5. Stay on track. Defensive behavior is designed to derail conversations. Keep the conversation focused on the feedback. Don’t become distracted.

What to say when people respond to feedback defensively:

Defensive behavior: “Why are you talking to me? I’m not the only one doing this.”

Appropriate response: “If others are doing this, be assured that I’m managing it. Right now we’re talking about you. I know this is difficult. Let’s stay focused.”

Defensive behavior: “You’re wrong. Everyone else thinks I’m awesome.”

Appropriate response: “I know this is difficult. I’m asking you to __________.  Please do that.”

Defensive behavior: “You don’t like me and you’re picking on me.”

Appropriate response: “I’m sorry you feel that way. The reason I’m asking you to ________ is _______.”

Defensive behavior: “I disagree.”

Appropriate response: “I know that we disagree. And I’m asking you to __________.”

The key is not to get baited by defensive behavior. This is why I suggest preparing and bringing notes. When I’m having a particularly difficult conversation and the other person becomes defensive, I often become flustered and either forget what I want to say or back pedal. Do neither. Expect defensive behavior. Don’t get distracted. Stay on track. You can handle anything someone says.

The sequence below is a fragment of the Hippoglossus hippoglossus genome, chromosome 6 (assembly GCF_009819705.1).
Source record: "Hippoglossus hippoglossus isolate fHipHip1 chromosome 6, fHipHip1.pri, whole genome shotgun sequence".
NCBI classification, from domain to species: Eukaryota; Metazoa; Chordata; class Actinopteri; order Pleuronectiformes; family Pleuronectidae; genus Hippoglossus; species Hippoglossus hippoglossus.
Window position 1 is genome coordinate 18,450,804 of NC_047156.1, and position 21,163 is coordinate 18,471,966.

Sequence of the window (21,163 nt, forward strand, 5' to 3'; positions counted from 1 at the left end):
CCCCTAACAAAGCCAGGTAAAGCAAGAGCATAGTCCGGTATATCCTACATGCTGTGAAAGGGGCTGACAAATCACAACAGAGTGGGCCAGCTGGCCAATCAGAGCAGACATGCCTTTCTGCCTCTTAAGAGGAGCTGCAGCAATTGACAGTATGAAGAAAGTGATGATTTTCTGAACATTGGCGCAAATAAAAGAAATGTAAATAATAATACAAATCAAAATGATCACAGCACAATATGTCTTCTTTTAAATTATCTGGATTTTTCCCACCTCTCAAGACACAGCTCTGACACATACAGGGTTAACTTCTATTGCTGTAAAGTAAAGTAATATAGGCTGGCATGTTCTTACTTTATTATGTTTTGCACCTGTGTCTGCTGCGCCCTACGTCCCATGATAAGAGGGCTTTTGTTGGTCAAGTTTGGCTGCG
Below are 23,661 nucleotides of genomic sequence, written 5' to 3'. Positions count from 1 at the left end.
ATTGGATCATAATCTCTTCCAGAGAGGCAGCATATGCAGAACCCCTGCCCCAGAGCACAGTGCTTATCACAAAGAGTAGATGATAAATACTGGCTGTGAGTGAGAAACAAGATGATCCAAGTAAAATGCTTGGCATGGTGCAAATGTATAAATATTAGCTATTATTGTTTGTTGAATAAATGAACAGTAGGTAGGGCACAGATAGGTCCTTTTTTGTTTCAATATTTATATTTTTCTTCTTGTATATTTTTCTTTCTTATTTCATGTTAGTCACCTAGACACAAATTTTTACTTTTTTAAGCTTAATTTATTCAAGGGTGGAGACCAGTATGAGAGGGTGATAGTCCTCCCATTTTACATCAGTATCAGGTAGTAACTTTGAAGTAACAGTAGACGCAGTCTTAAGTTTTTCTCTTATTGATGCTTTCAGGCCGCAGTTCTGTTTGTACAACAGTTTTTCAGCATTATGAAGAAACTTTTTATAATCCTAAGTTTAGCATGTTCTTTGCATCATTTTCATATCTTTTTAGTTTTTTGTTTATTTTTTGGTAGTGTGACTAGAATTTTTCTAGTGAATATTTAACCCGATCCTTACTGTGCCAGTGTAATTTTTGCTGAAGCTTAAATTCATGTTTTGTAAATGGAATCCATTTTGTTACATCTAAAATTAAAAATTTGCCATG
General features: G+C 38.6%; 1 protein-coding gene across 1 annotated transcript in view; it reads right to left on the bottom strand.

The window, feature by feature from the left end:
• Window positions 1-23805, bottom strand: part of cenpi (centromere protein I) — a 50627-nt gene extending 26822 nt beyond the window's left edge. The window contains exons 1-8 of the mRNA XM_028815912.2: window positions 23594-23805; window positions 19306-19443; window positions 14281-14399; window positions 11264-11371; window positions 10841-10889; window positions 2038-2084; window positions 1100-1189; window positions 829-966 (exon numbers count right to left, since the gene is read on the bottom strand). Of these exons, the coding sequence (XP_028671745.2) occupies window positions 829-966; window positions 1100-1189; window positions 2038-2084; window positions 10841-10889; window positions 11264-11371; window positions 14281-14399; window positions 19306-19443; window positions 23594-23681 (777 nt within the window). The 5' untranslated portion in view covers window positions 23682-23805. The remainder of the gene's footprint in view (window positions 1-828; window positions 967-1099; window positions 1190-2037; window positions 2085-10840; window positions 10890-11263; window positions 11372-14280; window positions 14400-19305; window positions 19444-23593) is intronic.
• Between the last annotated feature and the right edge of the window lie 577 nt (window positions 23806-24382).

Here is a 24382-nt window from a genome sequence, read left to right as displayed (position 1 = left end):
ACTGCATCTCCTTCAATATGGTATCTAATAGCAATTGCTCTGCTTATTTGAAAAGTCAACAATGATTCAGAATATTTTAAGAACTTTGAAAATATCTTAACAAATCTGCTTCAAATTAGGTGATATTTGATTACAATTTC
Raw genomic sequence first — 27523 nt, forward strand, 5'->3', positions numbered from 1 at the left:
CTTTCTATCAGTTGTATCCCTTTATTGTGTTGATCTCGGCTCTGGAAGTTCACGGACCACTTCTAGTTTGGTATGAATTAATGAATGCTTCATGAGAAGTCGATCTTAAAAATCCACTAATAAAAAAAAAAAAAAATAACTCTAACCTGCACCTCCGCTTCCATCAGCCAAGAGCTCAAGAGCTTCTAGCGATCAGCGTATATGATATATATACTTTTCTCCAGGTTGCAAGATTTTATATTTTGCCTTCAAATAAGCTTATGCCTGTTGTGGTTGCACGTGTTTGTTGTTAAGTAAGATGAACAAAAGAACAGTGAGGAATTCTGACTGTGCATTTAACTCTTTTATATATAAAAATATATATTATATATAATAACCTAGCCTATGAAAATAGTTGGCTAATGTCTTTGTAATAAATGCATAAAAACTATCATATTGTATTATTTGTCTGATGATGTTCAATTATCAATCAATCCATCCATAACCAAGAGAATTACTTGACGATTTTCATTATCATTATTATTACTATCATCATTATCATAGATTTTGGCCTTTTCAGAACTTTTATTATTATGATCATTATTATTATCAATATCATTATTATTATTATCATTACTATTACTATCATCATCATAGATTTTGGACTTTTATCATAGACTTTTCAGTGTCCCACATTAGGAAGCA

Defensive Behavior


Negative Feedback – Make It Easy to Tell You the Truth

If you’ve gotten courageous and given someone negative feedback or questioned a decision or action, you probably didn’t get a shiny, happy reply in return.  The normal and natural reaction to negative feedback or data is to defend ourselves. It’s human. Defending yourself when receiving negative feedback is an act of self-preservation, not unlike hitting your brakes when the person driving in front of you unexpectedly slams on their brakes.

negative feedback

The problem with reacting defensively (normally) to negative feedback is that it’s scary and off putting to others. As normal as a defensive reaction is to negative feedback, it makes others so uncomfortable that they’ll be hesitant to give you negative feedback again. And this lack of knowledge of what others really think is dangerous. Silence inhibits career growth and leads to bad business decisions. You want people to tell you the truth, as they see it. So you need to make it easy to speak freely.

If you want more of what others see as the truth, do the opposite of what people expect. Rather than defending or going silent, say “thank you.”  “Thank you for telling me that. I’ll think about what you said and will likely come back to you to discuss further,” buys you time and puts the other person at ease.

Here are five ways to make it easier to say thank you for the feedback:

  1. Only accept feedback when you’re ready to listen. You’re allowed to put people on ice and come back to them when you have time to talk. Bad days, when you have five minutes between meetings, or are about to leave for a vacation are not the times to accept negative information. Set up a time to talk, as soon as you have the bandwidth to listen.